Mom wrapped up the conversation, hung up the phone, immediately picked it up again, and dialed Morley’s number. He somehow convinced her it would be OK for me to travel to Toronto overnight with a trainful of rowdy college football players, cheerleaders, and banders, to play with the McGill band at the championship football game. With a definite air of resignation, Mom shrugged “OK” and off I went.
On game day in Toronto Morley handed me a sousaphone. You’ve probably seen one. From the mouthpiece – that’s what you blow into – it winds upward around the body, like a boa constrictor, to the imposing front-facing bell – where the sound comes out – nearly two feet in diameter and vertically positioned high over your head. It sounds like a tuba, but it doesn’t look like a tuba. Usually placed in the front row of a marching band, there are generally at least two, one at each end, they’re hard to miss. I had seen but never played one before that day.
The band paraded along Toronto’s Bloor Street West in crisp red and white McGill uniforms, with instruments shining, sousaphone bells reflecting the late summer sun, and cheerleaders spinning their batons, into Varsity stadium. It was more fun than yesterday’s train ride from Montreal. Inside on the field the Bronx cheer – a resounding raspberry – from Toronto fans, fell on cheer-deaf ears and we marched down the field.
McGill lost, Morley snapped his baton in dismay. My own weekend experience was more satisfying and a lot more fun, but nolo contendere compared to learning music theory. Morley’s lessons at music camp were like catnip to Puss. The study book, Stewart McPherson’s Practical Harmony, has Property of Morley Calvert, handwritten, on page one; it’s still sacred to me. Seduced by those early lessons, I continued on my own, savouring McPherson’s music exercises. I borrowed books from the library and from other people, bought second hand books when I could afford them and kept studying and writing, or trying to.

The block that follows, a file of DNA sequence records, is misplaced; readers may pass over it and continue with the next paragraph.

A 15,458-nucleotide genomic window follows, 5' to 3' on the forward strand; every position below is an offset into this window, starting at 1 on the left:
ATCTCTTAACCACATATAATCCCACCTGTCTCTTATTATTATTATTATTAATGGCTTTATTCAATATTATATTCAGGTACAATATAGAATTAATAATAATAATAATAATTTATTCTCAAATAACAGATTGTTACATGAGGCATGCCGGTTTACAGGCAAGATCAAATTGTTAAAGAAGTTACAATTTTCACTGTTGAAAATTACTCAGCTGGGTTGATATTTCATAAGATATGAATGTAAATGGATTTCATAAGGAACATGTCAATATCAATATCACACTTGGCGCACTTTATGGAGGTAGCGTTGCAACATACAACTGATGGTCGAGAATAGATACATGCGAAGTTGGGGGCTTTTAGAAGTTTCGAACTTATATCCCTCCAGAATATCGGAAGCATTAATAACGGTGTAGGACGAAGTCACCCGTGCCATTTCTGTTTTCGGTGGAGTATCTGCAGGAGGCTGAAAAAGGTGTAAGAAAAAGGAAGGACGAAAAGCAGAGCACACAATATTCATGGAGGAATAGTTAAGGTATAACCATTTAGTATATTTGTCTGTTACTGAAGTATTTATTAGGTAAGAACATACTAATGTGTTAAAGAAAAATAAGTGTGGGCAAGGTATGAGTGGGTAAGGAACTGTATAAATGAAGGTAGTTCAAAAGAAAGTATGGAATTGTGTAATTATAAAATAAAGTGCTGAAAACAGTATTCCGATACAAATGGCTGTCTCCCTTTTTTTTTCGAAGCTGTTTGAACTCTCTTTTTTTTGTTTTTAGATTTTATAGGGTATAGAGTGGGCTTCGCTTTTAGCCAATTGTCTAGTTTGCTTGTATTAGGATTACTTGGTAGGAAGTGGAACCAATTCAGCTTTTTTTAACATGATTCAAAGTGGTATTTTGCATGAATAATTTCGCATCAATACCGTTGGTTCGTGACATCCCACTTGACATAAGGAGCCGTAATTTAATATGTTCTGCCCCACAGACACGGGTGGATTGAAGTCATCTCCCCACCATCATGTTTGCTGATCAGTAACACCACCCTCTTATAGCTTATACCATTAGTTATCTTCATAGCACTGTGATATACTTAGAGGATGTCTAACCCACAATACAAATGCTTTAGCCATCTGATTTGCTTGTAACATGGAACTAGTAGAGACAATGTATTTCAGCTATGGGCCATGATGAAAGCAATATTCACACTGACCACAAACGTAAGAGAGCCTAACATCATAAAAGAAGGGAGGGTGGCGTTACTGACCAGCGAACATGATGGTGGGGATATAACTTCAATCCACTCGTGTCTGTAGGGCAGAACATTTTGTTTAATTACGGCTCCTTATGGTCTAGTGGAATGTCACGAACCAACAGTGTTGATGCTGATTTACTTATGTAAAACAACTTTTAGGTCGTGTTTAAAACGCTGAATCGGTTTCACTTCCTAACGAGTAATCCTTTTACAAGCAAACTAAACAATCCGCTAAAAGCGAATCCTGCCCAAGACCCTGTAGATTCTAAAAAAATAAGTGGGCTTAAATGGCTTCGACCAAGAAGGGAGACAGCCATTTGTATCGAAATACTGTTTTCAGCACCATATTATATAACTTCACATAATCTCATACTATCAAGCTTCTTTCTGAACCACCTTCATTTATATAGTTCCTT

When jazz inevitably came to my attention around 1954 I left The Salvation Army band. At first, I played tuba in a dixieland band, led by a McGill medical student, at fraternity parties and YMCA dances. Then, sometime around 1955 I first heard Vernon Isaacs, a jazz musician from Texas via Kansas City, at a Montreal night club. Saucily named Chanticlair, Le Coq d’Or, it was on Notre Dame Street, near Bonsecours Market. Today that’s the area gently referred to as Old Montreal: I just knew it as a sleazy part of the city, where jazz flourished. Many nights I went to the club with a high school friend and the ladies of the night for company. The doorman looked the other way – no id was ever checked – and we nursed a beer and sat enchanted by Vern’s bluesy alto saxophone, drummer Walter Bacon and pianist Wray Downes, until the smallest of hours. The group was rounded out – quite literally – by a singer I remember only as Li’l Bea. Little she wasn’t, but she could sing!